The Ruined Land (The Chronicles of The Pale #3)

(8 customer reviews)

Exiled from the Pale, humachine Hector has found a home with the tribes Outside.

Or has he?

While the canini struggle to care for the human twins, Feather travels Broad Plain to reunite them with their father. But his own family is scattered as the Pale sends out its terrifying army and the land itself buckles beneath them.

Can anyone survive the ruination of the land?

Available in print and ebook formats from Amazon or your favourite bookstore or online retailer.

$23.95

Book Details

Weight 395 g
Dimensions 229 × 152 mm
Extent

256 pages

Format

Paperback

Language

English

Genre

Dystopian, Science Fiction

Release date

31 August 2019

ISBN

9781925652734

Imprint

Odyssey Books

About The Author

Clare Rhoden

Clare Rhoden

Clare Rhoden is a writer, blogger and book reviewer. Inspired by politics, culture, and history, Clare writes thoughtful stories about characters with heart and soul. From immersive world-building in science fiction and fantasy, to well-researched details in historical novels, Clare's books pivot on hope and love in the darkest of times.

Clare lives in Melbourne Australia with her husband and their very clever spoodle.

8 reviews for The Ruined Land (The Chronicles of The Pale #3)

  1. Jessica Belmont Book Reviews

    I LOVED THIS SERIES SO MUCH AND I DON’T WANT IT TO BE OVER. Okay, now that I got that out of my system…The Ruined Land might be my favorite of the series, but I really can’t decide which book I liked the most. I absolutely love that the story never got stale… The world-building, the characters, the plot, the writing…I can rave about all of this, all day long. Clare Rhoden is a magnificent writer, and I can’t wait to read more from her.

  2. Jazzy Book Reviews

    I don’t want to spoil anything, because I really think fans of dystopian fiction should read this trilogy, so I’ll just say if you enjoy books with well-written characters you can root for (and also dislike), imaginative world-building, and an intelligent, unique, and thought-provoking plot, you’ll want to get your copies of all three books today. You won’t be disappointed.

  3. JBronder Book Reviews

    Talk about end on an amazing note.

  4. Mai’s Musings

    The Ruined Land presents a devastating end for many inhabitants of Broad Plain, but all in all it is a very satisfying ending to a brilliant series and a spectacularly well developed world.

  5. Behind the Sentence Book Reviews

    The Ruined Land is the last book in series Chronicles of the Pale. After spending so much time in this world, it’s hard to say goodbye to all those characters. Maybe we can get some spin off? ? … Clare Rhoden definitely knows how to create amazing world. If you are fan of science fiction and dystopian books I definitely recommend you to check this series. This story is something that you won’t forget so fast.

  6. Donna’s Book Blog

    I thought that this book was excellent, it is the third and final book in a fantastic dystopian trilogy and after reading the first two books back to back I was so keen to get started on this one, I jumped it right up to the top of my “TBR” pile (or mountain).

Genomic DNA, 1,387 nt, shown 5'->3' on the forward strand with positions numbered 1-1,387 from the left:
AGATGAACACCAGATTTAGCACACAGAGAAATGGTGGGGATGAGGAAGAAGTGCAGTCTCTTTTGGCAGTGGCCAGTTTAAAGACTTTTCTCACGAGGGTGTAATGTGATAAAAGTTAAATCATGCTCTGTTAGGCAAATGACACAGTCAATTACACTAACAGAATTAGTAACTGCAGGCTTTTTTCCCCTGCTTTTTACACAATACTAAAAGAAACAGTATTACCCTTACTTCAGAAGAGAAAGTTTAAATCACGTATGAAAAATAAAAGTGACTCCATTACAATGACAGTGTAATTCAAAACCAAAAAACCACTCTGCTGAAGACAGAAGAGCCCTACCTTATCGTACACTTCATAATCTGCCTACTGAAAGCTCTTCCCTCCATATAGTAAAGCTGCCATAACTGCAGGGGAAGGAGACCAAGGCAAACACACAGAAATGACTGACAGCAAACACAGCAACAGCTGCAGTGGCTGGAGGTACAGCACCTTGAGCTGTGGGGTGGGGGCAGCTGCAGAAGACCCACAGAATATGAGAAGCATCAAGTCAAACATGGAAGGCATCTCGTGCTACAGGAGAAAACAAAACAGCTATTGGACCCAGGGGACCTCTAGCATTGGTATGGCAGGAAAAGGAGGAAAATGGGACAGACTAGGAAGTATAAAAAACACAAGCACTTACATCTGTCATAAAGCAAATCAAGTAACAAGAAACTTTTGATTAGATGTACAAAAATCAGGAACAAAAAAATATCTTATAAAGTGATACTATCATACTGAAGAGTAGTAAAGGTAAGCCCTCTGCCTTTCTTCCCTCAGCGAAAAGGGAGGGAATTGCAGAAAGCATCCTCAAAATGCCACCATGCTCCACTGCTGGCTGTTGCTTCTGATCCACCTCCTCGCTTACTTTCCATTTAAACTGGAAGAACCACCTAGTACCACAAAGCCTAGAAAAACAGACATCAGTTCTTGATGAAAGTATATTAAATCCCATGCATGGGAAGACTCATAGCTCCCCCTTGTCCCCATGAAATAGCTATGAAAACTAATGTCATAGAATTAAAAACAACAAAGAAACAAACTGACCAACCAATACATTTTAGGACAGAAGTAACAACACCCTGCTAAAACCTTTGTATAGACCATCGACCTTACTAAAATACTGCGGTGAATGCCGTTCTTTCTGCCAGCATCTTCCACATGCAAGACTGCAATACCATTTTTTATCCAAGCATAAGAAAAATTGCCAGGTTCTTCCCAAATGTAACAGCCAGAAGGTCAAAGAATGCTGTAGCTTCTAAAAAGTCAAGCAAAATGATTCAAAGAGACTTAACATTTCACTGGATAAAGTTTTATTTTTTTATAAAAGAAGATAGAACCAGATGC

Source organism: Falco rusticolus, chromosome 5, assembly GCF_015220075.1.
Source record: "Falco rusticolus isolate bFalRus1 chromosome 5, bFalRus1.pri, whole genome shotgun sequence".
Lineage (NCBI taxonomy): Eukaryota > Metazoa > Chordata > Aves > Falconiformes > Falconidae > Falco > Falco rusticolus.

7. AyJay Book Reviews

    The world-building is, as ever, excellent – well thought-out, compelling and easy to understand. The characterisation is, of course, still very strong; we are really interested in these characters and truly invest in their trials and successes. This series has a lot to offer – not least the heart that seems to be prevalent in Rhoden’s work. There is a real sense of hope through despair, and light against the dark.

  8. Maddison Stoff for Aurealis Magazine

    The Ruined Land is a quieter read than one might expect. It has the feel of Liu Cixin’s Three Body Problem, where an apocalypse that could be fought is coming slowly, only here the characters can’t see or understand the warnings to prepare for it.
    People go about their lives as the world around them continues to decay, dealing with the issues that arise while remaining oblivious to their underlying causes. And eventually, the ending comes, but it isn’t quite what anyone expected.
    The story feels like a reflection of the times: a fitting conclusion to the climate change allegory that permeates this trilogy, and a warning on the way things are now, and where our planet might be headed.
    Yet the pacing of the book, and the focus on its pre-established settings and relationships makes it comforting—because the narrative is written in a way that gives you hope. It also offers promise in the way the characters band together once they realise there’s a threat, not out of obligation or for profiteering, but from genuine compassion for their neighbours.
    However, there’s prejudice against mechanically augmented life that’s understandable in the context of the characters but shouldn’t mirror in the narrative itself. One might find much sympathy for the regent of the Pale, who seems more like a victim than anything. A short scene on the wall, as well as the character of Hector, suggest it’s possible that many people in the Pale are more in touch with their humanity than the narrative encourages us to believe. What’s lacking is clarity that it isn’t their technology that makes the Pale inhuman, but the hubris of the ideology they represent.
    Nevertheless, the story is a great conclusion to a complex and exciting trilogy. Fans of post-human, dystopian, or eco-punk sci-fi will definitely adore this.

Add a review

Your email address will not be published. Required fields are marked *

This site uses Akismet to reduce spam. Learn how your comment data is processed.